16. Causes that don’t mask their motives in a shroud of holiness?
  17. Causes that don’t manipulate the penitence of their disciples for the lining of their pockets?
  18. You don’t need Church to give.
  19. Give directly to a cause dear to your heart essential to your community worthy of your support: education, art, music, shelter, amnesty, clean energy, community garden, yoga, animal rescue, elderly care.
  20. 10% where it counts

I don’t think it is actually too hard to poke holes in the argument (in fact there is so much conflation that one could say the video is a total red herring argument…they have created a picture of “church” that is easy to attack). The video conflates megachurches and faith-based organizations into one unified whole. They create a picture that the church is “selling” a product and that its existence is to fleece you out of your 10%. And so on and so on. One could spend countless sentences, paragraphs, and posts deconstructing the argument and showing its logical errors. However, that wouldn’t really do any good. Why do I say that? Because church we have a problem.

A quote from Francis Chan in his book Crazy Love has continued to haunt my thoughts:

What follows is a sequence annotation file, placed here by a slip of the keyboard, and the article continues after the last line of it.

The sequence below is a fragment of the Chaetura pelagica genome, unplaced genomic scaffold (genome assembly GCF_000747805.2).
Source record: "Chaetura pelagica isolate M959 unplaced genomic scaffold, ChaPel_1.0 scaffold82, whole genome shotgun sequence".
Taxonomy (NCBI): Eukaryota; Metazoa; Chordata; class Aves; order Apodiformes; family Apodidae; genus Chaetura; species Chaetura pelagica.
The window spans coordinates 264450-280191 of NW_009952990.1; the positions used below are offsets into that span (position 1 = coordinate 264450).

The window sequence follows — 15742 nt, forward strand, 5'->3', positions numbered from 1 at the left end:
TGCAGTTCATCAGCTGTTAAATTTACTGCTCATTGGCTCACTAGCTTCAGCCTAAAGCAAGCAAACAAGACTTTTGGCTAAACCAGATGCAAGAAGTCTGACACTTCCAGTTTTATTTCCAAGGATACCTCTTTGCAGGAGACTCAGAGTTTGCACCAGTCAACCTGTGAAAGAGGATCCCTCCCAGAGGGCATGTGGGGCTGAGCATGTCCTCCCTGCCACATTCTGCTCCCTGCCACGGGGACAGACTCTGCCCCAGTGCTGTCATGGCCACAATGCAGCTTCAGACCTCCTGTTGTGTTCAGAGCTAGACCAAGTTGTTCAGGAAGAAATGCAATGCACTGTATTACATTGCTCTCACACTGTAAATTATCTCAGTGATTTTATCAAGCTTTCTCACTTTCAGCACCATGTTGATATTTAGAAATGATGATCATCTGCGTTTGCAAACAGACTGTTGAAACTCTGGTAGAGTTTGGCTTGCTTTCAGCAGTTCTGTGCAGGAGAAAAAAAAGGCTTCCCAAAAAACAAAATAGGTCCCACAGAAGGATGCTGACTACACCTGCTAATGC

We need to stop giving people excuses not to believe in God. You’ve probably heard the expression “I believe in God, just not organized religion.” I don’t think people would say that if the church truly lived like we are called to live. The expression would change to “I can’t deny what the church does, but I don’t believe in their God.” At least then they’d address their rejection of God rather than use the church as a scapegoat. (pgs 21-22)

I think if we seriously look at the two (the video and the quote) we can look and see they are getting at the same things. The church has a problem and both outsiders and insiders are saying it. Wouldn’t it be so easy to just blame the megachurches, but reality is the whole institution has a problem. We have lost our purpose and our heart. Too many churches have stopped being agents of change in society by radically living out the Gospel through their corporate lives and instead have done just what the video says and become sellers of hope for consumers to buy.